Most small ISPs are very willing to offer a mix and match approach; you'll usually be able to have a fixed IP address, so there's no carrier grade NAT going on, and no problem with servers. IPv6 tends to be more widely supported too. Ask around and you can usually get a full routed connection too, though you'll probably have to make a better case for it in than in the past, if you want to use IPv4. Two of the companies I spoke with (Merula and Andrews and Arnold) both said that as IPv4 addresses become more scarce, it may be necessary to charge for them in future.
Capacity is also something that smaller ISPs I've spoken with tend to pride themselves on. Of course, it's just about impossible for any ISP to have enough real internet bandwidth for all its customers to be running flat out all the time – especially when they're giving broadband away as part of a package. But those I've spoken to do tend to try and avoid having or becoming bottlenecks, albeit at a price that may be a little higher than some of the big names.
Don't use the net during the day? Then build your own package from Andrews and Arnold
Though few companies talk in terms of contention ratios these days, effectively that's one of the benefits of the smaller companies. They can also be very flexible. Andrews and Arnold allows you to design your own tariff, so if you're never at home during the day, you don't need to be paying for much data then. Where there are download limits, the approach of the ISPs I spoke with differs. Some apply caps automatically when a limit is exceeded, some lower your traffic priority, others allow you to pay for more, and some will be forgiving if it only happens occasionally.
One area where scale can help, of course, is support. It's far easier for a large outfit to provide round the clock telephone support. The downside of that, of course, is that when they say "support", they generally mean someone reading from a script that starts "Have you tried turning it off and then on again." For the technical user, it can be an exercise in frustration, as each successive person you speak to proceeds to assume you know as much about broadband as their gran.
Small ISPs don't tend to have that problem, and you'll often be in contact with people who can really check a problem or even fix it without passing you up the food chain. The downside, however, is that it may only be available during working hours, with more informal means the rest of the time. For instance, Andrews and Arnold has a support IRC channel which is informally monitored by staff, while others, like Wizards, have voicemail that's monitored out of hours.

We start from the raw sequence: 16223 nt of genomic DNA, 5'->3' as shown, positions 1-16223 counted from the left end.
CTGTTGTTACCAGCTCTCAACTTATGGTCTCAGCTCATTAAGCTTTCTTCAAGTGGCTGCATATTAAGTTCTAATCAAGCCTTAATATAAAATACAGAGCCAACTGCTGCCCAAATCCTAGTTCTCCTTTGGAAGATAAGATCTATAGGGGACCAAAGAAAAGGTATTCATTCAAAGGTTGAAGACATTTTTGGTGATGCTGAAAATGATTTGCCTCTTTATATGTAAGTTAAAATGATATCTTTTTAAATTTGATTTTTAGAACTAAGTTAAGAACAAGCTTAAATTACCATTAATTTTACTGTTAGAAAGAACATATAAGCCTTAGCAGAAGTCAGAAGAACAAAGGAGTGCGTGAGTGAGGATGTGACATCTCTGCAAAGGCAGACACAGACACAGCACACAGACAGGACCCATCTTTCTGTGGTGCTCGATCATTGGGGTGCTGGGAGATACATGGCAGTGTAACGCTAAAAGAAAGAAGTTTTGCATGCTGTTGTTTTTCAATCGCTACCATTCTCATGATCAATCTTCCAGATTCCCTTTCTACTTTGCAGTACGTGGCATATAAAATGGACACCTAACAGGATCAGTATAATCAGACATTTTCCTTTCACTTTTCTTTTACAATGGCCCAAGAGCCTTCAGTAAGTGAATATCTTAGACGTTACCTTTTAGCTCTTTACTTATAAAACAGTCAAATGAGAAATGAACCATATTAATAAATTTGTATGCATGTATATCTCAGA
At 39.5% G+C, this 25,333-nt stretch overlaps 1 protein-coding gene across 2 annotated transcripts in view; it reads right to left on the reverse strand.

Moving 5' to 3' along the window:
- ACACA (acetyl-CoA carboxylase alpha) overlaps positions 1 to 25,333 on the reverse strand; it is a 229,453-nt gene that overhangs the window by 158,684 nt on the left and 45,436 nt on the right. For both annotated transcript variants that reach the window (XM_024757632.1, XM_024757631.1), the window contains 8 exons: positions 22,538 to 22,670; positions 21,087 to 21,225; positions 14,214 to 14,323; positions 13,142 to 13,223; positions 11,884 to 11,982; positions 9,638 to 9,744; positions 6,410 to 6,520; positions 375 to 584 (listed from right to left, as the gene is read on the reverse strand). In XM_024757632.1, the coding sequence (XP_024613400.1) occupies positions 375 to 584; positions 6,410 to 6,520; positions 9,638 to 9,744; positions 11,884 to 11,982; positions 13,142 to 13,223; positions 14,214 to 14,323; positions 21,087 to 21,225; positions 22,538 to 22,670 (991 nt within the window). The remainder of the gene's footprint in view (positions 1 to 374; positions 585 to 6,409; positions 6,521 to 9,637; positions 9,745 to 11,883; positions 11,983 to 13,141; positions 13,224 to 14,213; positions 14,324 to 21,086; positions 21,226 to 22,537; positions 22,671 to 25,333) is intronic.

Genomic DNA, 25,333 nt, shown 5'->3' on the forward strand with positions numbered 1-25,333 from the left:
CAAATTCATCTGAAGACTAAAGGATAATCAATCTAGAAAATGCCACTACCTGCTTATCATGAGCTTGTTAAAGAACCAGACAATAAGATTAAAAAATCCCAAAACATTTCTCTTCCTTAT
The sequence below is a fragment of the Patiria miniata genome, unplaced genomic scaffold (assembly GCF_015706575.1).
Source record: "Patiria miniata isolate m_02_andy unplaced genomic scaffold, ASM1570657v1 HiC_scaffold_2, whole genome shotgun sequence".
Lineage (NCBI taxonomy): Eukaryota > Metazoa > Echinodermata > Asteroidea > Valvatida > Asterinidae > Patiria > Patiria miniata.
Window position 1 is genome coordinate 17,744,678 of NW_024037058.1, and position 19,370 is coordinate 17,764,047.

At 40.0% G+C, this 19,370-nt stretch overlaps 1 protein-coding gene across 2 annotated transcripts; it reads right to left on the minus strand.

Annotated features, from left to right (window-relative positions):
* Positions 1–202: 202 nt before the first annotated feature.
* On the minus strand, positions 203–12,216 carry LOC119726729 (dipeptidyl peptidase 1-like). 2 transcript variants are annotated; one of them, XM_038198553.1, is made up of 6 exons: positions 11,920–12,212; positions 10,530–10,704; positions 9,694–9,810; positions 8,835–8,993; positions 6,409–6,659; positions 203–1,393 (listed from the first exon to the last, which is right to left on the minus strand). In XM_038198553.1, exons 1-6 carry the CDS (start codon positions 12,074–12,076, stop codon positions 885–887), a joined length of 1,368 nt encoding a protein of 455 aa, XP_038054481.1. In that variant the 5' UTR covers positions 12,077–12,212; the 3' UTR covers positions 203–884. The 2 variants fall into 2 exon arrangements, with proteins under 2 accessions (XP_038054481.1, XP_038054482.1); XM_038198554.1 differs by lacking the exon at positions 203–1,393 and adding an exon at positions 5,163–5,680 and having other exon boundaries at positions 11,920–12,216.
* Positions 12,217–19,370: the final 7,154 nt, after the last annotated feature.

Not being able to speak to someone right away may sound like a big problem if you're relying on the internet, but as Andrews and Arnold's Adrian Kennard points out, where there's a fault that affects a lot of customers, the ISP will usually notice anyway, and have on-call staff who will deal with it, even if customers don't call in.
A problem that affects just one customer is quite likely to be a line issue, where nothing can be done in any case, as the engineering teams for the wholesale providers like BT are only available in working hours anyway.
Wizards: smaller ISPs tend to provide a good range on online monitoring and diagnostic tools for their users
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Finding out information about your line can be much easier too. Andrews and Arnold, for instance, provides detailed monitoring of line status and traffic, aggregating it for some public reports, too. Others also give access to varying diagnostic tools depending on the wholesaler they use. In general, you're likely to have a better chance of being able to find out what's really going on.